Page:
Saturday, August 16, 2008

Byzantine Catholics

I had the extremely interesting opportunity to go to a Byzantine Catholic service on the Vigil of the Assumption (Dormition.) It included both a vespers service and then Mass. I was quite fascinated by everything, ranging from receiving Communion on a spoon, to the beautiful prayers we said before Communion. (Instead of just, "Lord I am not worthy...") Pretty much the whole thing was sung. The Deacon really was in charge. The vespers service included the congregation processing around, as well as paying homage to Mary. I would be interested to study the chants that they used. It was mostly somewhat similar, somewhat rhythmic, with clear longs and shorts, with no instruments. I wish I knew more about modality to know how to describe it. It was all in English. The altar and edifice in front of it were just gorgeous. Oh yes, and we all got anointed with rose chrism! how wonderful!

3 comments:

Anonymous said...

The 'edifice' in front of the altar is called an icon screen. If you look at it again you will see included in it the saints, holy events (days of obligation), Jesus and Mary, probably St Nicholas far to the left and the saint for whom the church is named to the far right. Top and dead center should be Christ the King. This 'edifice' is symbolically a screen between heaven (on the altar side) and those of us on earth, or in the pews. In all of its glory, the icoon screen is also a teaching tool. :)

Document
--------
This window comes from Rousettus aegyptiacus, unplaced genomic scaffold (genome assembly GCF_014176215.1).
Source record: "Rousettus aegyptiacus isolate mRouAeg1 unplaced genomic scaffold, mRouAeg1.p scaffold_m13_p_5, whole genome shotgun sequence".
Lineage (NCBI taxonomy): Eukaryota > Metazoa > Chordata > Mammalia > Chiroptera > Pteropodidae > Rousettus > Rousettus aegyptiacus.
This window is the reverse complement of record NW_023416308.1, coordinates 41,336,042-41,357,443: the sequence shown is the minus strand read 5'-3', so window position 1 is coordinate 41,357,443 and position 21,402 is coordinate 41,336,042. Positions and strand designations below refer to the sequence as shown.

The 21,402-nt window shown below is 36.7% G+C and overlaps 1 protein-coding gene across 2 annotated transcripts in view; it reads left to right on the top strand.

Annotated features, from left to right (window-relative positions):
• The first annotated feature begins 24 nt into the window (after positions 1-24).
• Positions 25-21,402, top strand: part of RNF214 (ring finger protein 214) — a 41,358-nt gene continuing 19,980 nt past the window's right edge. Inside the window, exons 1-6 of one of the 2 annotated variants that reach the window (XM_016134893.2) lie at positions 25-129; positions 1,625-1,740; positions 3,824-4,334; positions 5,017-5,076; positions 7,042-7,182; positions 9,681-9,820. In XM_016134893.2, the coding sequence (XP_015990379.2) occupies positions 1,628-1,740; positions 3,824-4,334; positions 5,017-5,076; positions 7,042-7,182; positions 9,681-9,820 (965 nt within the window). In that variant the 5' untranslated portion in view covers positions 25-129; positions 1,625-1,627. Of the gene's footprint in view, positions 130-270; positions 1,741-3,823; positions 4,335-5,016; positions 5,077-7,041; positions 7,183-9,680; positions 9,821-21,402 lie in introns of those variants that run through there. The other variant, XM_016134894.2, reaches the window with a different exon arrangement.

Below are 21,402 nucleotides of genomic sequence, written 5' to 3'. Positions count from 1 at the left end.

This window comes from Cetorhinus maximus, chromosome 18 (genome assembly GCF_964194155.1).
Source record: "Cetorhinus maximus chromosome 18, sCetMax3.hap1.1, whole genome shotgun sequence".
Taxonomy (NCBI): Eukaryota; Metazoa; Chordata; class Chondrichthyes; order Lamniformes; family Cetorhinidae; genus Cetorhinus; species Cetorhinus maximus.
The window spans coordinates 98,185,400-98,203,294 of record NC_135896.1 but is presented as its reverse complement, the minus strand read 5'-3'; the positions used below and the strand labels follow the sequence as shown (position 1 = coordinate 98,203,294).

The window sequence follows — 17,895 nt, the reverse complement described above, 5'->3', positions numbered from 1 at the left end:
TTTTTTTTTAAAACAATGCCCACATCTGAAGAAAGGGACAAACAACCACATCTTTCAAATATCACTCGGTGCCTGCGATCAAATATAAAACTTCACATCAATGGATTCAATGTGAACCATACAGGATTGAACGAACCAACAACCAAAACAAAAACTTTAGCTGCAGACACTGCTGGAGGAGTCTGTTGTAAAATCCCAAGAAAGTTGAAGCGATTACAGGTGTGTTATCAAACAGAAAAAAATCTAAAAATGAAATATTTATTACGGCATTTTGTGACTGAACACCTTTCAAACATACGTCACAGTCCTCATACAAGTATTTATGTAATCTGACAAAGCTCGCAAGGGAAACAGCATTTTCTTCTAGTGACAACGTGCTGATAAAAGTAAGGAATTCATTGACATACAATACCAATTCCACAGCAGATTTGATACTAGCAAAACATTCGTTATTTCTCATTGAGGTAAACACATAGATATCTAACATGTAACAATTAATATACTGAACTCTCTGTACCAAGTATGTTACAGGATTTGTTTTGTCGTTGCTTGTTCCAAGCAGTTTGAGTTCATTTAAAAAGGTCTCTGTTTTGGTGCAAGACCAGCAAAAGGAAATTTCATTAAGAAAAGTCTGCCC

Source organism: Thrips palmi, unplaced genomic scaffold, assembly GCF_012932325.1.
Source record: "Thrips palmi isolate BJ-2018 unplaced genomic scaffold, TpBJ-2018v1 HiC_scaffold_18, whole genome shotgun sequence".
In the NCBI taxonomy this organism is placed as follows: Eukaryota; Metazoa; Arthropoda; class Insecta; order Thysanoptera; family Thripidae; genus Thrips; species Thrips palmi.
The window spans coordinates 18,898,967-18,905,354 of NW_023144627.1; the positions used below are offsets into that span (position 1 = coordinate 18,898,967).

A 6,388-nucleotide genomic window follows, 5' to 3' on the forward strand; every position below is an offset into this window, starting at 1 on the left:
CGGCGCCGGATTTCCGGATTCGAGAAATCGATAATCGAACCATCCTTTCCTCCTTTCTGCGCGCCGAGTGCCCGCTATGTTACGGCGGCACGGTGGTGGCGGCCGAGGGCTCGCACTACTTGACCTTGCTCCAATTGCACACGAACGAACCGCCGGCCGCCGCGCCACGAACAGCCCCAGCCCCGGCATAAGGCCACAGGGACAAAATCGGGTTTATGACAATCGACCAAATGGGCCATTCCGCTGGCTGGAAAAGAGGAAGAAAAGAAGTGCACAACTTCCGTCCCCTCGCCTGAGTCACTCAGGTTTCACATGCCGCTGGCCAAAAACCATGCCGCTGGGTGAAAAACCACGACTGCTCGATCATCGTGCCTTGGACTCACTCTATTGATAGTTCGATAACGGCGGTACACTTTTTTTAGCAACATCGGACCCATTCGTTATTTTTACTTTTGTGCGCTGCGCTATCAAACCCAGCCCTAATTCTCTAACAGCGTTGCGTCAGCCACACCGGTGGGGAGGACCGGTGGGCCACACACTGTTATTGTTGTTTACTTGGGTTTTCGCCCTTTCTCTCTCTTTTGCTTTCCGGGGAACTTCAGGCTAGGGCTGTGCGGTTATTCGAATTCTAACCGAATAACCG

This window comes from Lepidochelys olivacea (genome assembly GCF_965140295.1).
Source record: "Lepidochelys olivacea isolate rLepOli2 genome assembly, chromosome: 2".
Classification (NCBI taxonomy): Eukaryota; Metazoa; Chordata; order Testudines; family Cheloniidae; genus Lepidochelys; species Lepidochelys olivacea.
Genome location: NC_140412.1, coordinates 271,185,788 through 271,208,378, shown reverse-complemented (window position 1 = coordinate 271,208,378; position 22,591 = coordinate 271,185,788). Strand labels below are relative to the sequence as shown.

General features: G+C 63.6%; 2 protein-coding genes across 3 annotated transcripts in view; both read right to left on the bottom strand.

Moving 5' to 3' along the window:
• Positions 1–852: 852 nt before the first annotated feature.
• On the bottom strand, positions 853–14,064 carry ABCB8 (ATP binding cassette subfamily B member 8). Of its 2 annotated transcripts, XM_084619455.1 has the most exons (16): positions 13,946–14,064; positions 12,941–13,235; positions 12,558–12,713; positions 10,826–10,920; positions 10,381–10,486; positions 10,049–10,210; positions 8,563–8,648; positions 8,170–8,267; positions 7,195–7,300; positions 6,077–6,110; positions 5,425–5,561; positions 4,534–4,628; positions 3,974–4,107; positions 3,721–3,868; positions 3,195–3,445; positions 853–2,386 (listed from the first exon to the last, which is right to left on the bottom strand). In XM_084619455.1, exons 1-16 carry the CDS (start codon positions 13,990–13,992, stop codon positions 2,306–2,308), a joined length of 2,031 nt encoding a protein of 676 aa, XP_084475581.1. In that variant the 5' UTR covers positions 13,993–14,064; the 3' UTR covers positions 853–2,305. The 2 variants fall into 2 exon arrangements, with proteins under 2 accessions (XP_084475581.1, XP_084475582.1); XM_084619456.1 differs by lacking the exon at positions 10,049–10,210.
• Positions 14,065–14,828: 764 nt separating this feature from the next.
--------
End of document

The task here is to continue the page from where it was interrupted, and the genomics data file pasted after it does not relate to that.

Gavin said...

The proper term is "iconostasis". Just being persnickety.

I remember my first trip to an Orthodox (real Orthodox, not Uniates) church. I came back to work and said to my boss after Mass "....WHY do we bother with the Latin Rite?" I never understood what objective beauty was until I attended that liturgy. I have a friend who gave up organ to become Orthodox, and I always found it foolish - until I found the Liturgy of St. John Chrysostom!

Felipe Gasper said...

Funny - I today had my first experience of the Byzantine Rite.

I had much the same reaction as Mara did, though I actually got to experience a baptism...and *that* was interesting. Long, but interesting.